DENV type 1 Envelope Protein [His] (DAG3058)

Recombinant DENV type 1 Envelope Protein from Insect cells [His]

Product Overview
Dengue Type 1 Envelope Protein (EP) (a.a. 281-675) Recombinant. Product contains Histidine tag.
Molecular Weight
~ 50 kDa
Alternative Names
DENV; Dengue Virus Envelope Protein; DENV Envelope Protein; Dengue virus; DENV-1 E Protein; DENV-1
> 95% pure (determined by SDS-PAGE). Purified by using immobilized metal-chelate affinity chromatography.
Dulbecco’s Phosphate Buffered Saline, pH 7.2-7.4
0.1% Thimerosal, 1 μg/mL of Leupeptin, Aprotinin and Pepstatin A
Aliquot and store at < -20°C. Avoid multiple freeze/thaw cycles.
Dengue virus (DENV) is an enveloped, single-stranded, positive-sense RNA virus that includes four related but distinct serotypes (DENV1, 2, 3, and 4). It encodes three structural proteins (capsid, membrane and envelope) and seven non-structural proteins (NS1,-2a, -2b, -3, -4a, -4b and -5). The envelope (E) glycoprotein mediates virion attachment to the receptor and fusion of the virus envelope with the target cell membrane. The recombinant E protein can be used in diagnostic assays for the detection of either primary or secondary dengue infection, to overcome safety issues associated with the use of whole virus.
DENV; Dengue Virus Envelope Protein; DENV Envelope Protein; Dengue virus; DENV-1 E Protein; DENV-1


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Chimeric Hepatitis B core antigen virus-like particles displaying the envelope domain III of dengue virus type 2


Authors: Arora, Upasana; Tyagi, Poornima; Swaminathan, Sathyamangalam; Khanna, Navin

Background: Dengue is a global public health problem for which no drug or vaccine is available. Currently, there is increasing interest in developing non-replicating dengue vaccines based on a discrete antigenic domain of the major structural protein of dengue viruses (DENVs), known as envelope domain III (EDIII). The use of bio-nanoparticles consisting of recombinant viral structural polypeptides, better known as virus-like particles (VLPs), has emerged as a potential platform technology for vaccine development. This work explores the feasibility of developing nanoparticles based on E. coli-expressed recombinant Hepatitis B virus core antigen (HBcAg) designed to display EDIII moiety of DENV on the surface. Findings: We designed a synthetic gene construct encoding HBcAg containing an EDIII insert in its c/e1 loop. The fusion antigen HBcAg-EDIII-2 was expressed in E. coli, purified to near homogeneity using Ni+2 affinity chromatography and demonstrated to assemble into discrete 35-40 nm VLPs by electron microscopy. Competitive ELISA analyses showed that the EDIII-2 moieties of the VLPs are accessible to anti-EDIII-2-specific monoclonal and polyclonal antibodies, suggesting that they are surface-displayed. The VLPs were highly immunogenic eliciting high titer anti-EDIII-2 antibodies that were able to recognize, bind and neutralize infectious DENV based on ELISA, immunofluorescence and virus-neutralization assays. Conclusion: This work demonstrates that HBcAg-derived nanoparticles can serve as a useful platform for the display of DENV EDIII. The EDIII-displaying nanoparticles may have potential applications in diagnostics/vaccines for dengue.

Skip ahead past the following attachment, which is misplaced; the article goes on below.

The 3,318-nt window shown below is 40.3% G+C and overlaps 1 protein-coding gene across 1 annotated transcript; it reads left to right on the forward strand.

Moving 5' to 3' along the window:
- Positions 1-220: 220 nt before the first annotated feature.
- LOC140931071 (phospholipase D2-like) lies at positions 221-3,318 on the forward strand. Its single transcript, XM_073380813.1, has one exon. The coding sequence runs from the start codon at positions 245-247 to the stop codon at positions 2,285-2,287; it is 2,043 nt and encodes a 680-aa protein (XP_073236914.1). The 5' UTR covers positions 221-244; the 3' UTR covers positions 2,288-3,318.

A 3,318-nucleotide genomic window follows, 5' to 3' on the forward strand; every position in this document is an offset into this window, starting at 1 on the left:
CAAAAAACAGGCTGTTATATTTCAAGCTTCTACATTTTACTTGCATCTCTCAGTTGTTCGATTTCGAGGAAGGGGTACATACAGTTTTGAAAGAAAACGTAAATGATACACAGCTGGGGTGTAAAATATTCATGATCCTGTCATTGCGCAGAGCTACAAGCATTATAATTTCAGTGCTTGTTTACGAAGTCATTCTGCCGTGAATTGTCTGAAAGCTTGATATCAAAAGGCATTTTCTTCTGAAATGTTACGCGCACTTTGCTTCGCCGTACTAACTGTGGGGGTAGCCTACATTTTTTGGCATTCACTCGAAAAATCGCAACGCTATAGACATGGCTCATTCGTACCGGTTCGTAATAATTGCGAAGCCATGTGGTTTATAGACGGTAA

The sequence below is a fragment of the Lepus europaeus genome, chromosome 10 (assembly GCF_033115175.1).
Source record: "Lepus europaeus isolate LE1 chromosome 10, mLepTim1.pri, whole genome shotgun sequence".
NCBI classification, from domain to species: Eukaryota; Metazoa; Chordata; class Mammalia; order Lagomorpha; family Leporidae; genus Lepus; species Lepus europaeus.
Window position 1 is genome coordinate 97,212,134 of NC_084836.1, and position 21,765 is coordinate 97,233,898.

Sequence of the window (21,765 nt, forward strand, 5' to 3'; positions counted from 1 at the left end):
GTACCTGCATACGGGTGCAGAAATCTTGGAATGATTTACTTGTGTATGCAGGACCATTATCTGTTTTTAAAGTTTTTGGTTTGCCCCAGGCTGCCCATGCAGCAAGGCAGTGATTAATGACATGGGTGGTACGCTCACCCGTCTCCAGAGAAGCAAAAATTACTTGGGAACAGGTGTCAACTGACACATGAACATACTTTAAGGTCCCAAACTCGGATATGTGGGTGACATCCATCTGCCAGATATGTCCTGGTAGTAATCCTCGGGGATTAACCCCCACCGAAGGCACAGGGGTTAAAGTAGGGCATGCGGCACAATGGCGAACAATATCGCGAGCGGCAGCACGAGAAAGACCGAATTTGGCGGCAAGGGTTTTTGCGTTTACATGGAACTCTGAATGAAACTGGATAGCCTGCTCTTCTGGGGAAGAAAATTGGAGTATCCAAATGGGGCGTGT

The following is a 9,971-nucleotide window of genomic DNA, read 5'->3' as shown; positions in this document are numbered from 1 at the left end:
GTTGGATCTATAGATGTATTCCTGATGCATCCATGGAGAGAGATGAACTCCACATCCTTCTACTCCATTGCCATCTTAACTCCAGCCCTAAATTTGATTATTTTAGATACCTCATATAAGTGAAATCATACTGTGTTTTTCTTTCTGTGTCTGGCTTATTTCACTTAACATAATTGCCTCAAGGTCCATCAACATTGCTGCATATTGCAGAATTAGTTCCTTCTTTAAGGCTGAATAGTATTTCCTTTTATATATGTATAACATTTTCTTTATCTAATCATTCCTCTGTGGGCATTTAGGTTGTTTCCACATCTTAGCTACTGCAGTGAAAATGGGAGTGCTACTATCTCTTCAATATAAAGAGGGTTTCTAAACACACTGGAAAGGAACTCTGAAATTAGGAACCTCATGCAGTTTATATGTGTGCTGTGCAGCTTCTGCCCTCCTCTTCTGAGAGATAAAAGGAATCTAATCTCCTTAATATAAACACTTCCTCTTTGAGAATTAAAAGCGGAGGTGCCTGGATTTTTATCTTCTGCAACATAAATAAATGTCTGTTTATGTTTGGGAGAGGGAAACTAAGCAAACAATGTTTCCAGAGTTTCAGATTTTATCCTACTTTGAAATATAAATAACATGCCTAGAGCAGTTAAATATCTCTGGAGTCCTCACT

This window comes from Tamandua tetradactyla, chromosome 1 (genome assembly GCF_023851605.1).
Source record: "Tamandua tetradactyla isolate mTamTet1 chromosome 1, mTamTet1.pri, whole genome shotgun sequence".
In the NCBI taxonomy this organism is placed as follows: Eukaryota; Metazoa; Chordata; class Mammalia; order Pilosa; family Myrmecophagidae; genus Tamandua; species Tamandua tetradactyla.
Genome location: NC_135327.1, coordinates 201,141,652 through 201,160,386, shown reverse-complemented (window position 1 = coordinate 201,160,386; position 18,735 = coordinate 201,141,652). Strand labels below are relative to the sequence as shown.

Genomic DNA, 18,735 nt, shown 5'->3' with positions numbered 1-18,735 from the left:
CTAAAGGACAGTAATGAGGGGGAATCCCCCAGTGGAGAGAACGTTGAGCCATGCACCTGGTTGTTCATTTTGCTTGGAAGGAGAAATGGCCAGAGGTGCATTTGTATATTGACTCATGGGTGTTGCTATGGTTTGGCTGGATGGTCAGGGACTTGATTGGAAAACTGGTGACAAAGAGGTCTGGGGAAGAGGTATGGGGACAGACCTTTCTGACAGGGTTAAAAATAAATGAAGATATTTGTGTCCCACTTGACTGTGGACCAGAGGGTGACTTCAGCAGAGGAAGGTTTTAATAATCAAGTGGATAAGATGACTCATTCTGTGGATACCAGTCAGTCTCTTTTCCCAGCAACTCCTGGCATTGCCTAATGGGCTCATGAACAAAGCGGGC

Identification of Natural Products as an Inhibitor of beta-OG Pocket Binder of Dengue Virus Envelope Protein Using Fragment-Based Drug Design and Molecular Docking Approach


Authors: Tambunan, U. S. F.; Alkaff, A. H.

Dengue fever remains as a serious infectious disease that can have horrible consequences, including death. Although it is not a new disease, there is no effective antiviral drug available to treat this disease. In this study, fragment-based drug design and molecular docking approach have been done to generate the potential drug candidates for inhibiting beta-OG pocket binder of the envelope protein responsible for mediating DENV entry into the host cell. About 190,084 natural product compounds were obtained from ZINC15 database. The rules of three and pharmacological test were employed against the natural product compounds, resulting 1,610 favorable fragments. These fragments were docked into the polar and nonpolar regions of beta-OG pocket binder cavity, respectively. The potential fragments, which bound to each region, were linked to generate 6,487 ligands. The rules of five and pharmacological test against the ligands have been done to discard the ligands with the undesired molecular properties. The inhibition activity of 2,950 ligands was evaluated by employing rigid and flexible molecular docking simulation. AX1312, AZ0830, and AZ0492 show a promising potential as the drug leading candidate for treating dengue fever as they have a better binding free energy and molecular interaction with DENV envelope protein compared to the standard compound, n-octyl-beta-D-glucoside. Further in vitro and in vivo analysis are required to validate their inhibition activity against DENV envelope protein under actual biological condition.

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